GTF: Should collaboration only exist within projects/issues in which a government or organization believes it cannot accomplish its goals alone?
LJH: I see collaboration as a strategic and tactical tool, but also in some cases as a game-changer. Most of the time, collaboration exists at the end of a concept spectrum that starts with conflict, goes on to transaction, then negotation, or mediation, and ends with advanced negotiation, and active collaboration. Conflict is needed where an issue can only be resolved by one side winning, and the other losing. Good examples are the two World Wars. No compromise was possible with Hitler. Where collaboration can be a game-changer, not just a way of operating within a system but changing it, is through what I call the collaborator’s “gambit”: you have to give to get. It is a mark of leadership that a leader in business or in government makes a leap, and transforms a situation by reframing an opportunity or challenge, whilst being prepared to manage the consequences. A good example would be an Israeli Prime Minister, courageous and cunning, deciding not to look over his or her shoulder to appease the domestic right-wing, but instead forge a new understanding with the Palestinians and Israel’s neighbours on a sustainable two-state solution. The partnership with the Palestinian counterpart will be critical in breaking the deadlock.
GTF: How does one go about using his or her own strengths in a collaborative effort while also not “crowding out” the strengths of others?
LJH: Sibling rivalry theory highlights that one is more likely to have rivalry if one shines light in one place. Collaboration works on the same principle: more than one area is identified as important, so more than one person or organization derives the benefit. In some collaborative endeavours, the leadership baton passes from person to another. Belbin’s teamwork model and Losada’s research on high-performing teams provide further clues. Belbin established that for a team to be effective, each member of the team needs to play to strengths that work not just for the individual but the team. If you have a team full of go-getting types, and they all want to be in “shaper” roles, it is a recipe for disaster. However, if somebody who is strong on shaping, also has strengths, say as a resource-investigator (finding resources) or plant (offering ideas and fresh perspectives), using those “secondary” skills can be very productive. Put aside the politics, but it is clear that Dick Cheney and Al Gore could have discharged the duties of US President. But they played the No2 role skilfully, in so doing growing their influence. Losada’s work is very insightful. He demonstrated that high-performing teams achieve the right balance within a group between three pairs of opposites: outward versus inward looking; positive versus negative; and a spirit of inquiry versus advocacy. Losada arrived at an optimum ratio of 2.9, so in any group to be truly high-performing, one needs three times as many instances of asking questions, probing, assessing for every instance of driving a point home. Interestingly, one needs the inward-looking, the negativity and the advocacy, but to a much smaller degree. I am therefore delighted that introverts are making a come-back, because collaboration requires both extroverts and introverts, sharing of information and insight and bouncing off ideas, but also time to think things through properly and challenge assumptions, resisting the pressure of group-think.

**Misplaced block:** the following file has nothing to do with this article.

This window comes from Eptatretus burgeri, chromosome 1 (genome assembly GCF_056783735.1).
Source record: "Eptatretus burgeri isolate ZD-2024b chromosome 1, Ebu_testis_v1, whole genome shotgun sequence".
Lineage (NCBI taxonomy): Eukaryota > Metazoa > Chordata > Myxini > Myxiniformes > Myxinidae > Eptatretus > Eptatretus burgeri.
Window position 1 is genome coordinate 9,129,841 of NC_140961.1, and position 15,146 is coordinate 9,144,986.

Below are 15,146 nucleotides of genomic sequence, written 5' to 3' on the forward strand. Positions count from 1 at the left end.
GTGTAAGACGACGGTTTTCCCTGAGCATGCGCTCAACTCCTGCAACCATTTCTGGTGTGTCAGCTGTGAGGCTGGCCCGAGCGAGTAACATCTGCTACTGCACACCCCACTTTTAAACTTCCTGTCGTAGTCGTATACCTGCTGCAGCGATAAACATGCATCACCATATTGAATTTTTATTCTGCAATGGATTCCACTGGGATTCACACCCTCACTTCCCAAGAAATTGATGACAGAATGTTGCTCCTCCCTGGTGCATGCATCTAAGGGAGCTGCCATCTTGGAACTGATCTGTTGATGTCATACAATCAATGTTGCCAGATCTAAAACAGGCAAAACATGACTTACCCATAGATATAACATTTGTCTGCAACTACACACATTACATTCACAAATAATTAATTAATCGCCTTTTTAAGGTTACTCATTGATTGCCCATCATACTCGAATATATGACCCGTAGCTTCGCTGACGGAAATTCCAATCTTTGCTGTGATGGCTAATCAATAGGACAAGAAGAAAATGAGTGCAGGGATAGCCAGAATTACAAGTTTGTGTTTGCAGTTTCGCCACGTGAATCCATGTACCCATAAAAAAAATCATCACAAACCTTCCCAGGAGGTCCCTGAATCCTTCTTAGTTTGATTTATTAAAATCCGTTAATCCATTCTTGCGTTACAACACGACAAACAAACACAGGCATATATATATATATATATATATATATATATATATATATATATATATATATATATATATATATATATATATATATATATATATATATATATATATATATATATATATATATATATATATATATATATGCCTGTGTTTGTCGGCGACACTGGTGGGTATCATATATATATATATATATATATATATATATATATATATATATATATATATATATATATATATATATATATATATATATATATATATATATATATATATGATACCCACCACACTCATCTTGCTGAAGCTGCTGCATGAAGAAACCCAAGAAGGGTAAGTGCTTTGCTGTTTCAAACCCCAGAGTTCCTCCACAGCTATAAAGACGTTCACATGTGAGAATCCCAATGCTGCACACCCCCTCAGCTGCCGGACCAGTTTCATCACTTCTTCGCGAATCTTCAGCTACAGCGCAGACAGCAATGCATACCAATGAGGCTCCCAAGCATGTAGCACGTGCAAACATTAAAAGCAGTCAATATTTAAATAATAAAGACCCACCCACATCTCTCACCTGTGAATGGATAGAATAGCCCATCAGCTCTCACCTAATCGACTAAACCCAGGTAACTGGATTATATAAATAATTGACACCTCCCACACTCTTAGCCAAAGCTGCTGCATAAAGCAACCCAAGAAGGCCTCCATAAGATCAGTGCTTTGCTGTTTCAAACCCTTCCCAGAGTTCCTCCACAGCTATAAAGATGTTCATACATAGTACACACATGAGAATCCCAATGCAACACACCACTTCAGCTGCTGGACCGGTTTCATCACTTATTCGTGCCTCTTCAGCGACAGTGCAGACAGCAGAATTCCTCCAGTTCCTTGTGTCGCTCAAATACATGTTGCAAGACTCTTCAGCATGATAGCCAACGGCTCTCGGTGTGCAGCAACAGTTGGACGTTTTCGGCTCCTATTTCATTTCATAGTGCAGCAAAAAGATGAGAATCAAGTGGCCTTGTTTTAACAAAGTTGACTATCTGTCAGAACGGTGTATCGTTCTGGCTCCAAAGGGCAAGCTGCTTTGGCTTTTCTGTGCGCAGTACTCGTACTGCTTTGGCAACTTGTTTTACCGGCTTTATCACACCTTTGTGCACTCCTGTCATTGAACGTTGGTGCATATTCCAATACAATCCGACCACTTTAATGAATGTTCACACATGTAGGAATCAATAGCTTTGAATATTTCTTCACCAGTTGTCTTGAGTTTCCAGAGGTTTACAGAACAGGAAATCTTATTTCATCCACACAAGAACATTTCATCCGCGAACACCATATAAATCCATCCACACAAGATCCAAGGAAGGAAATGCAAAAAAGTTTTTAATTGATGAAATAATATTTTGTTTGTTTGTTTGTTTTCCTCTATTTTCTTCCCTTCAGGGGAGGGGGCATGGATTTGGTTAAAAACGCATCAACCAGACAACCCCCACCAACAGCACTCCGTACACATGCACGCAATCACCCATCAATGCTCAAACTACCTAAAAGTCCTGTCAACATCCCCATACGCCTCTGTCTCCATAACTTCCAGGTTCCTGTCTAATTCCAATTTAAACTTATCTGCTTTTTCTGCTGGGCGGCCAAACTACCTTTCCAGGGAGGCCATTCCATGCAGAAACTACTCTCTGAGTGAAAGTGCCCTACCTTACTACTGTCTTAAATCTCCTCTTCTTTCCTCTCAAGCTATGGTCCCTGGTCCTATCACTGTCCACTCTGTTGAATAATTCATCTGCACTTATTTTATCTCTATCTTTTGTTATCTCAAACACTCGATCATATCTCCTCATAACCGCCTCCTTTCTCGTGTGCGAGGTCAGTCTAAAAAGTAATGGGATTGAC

GTF: What is one example of a particular project/issue in which collaboration among people/organizations brought about a successful resolution?
LJH: Under Tony Blair, the British Prime Minister, then Gordon Brown, serious inroads were made to link the need to take action on climate action with strengthening security, particularly energy security. The climate change agenda took off because there was a commitment to work with, and through, other governments, business and civil society sectors. Our diplomats were empowered to forge coalitions of interest to raise awareness and develop common policies and programmes. Dame Margaret Beckett, then British Foreign Secretary, supported by John Ashton, an unusual blend of top civil servant, expert and prophet, and myself, set about reprioritising and reframing climate change as integral to political and economic stability. UK diplomats worked with decision-makers, influencers and activists to cross a Rubicon to gain wider acceptance of the need for change. A good example is the alliance in the USA between the more left-leaning environmentalists and the more right-wing evangelical Christians who found common ground on the need for greater “custodianship of the planet”. Language is not a substitute for substance, but can express a fresh perspective, which in turn can reframe and redefine a problem.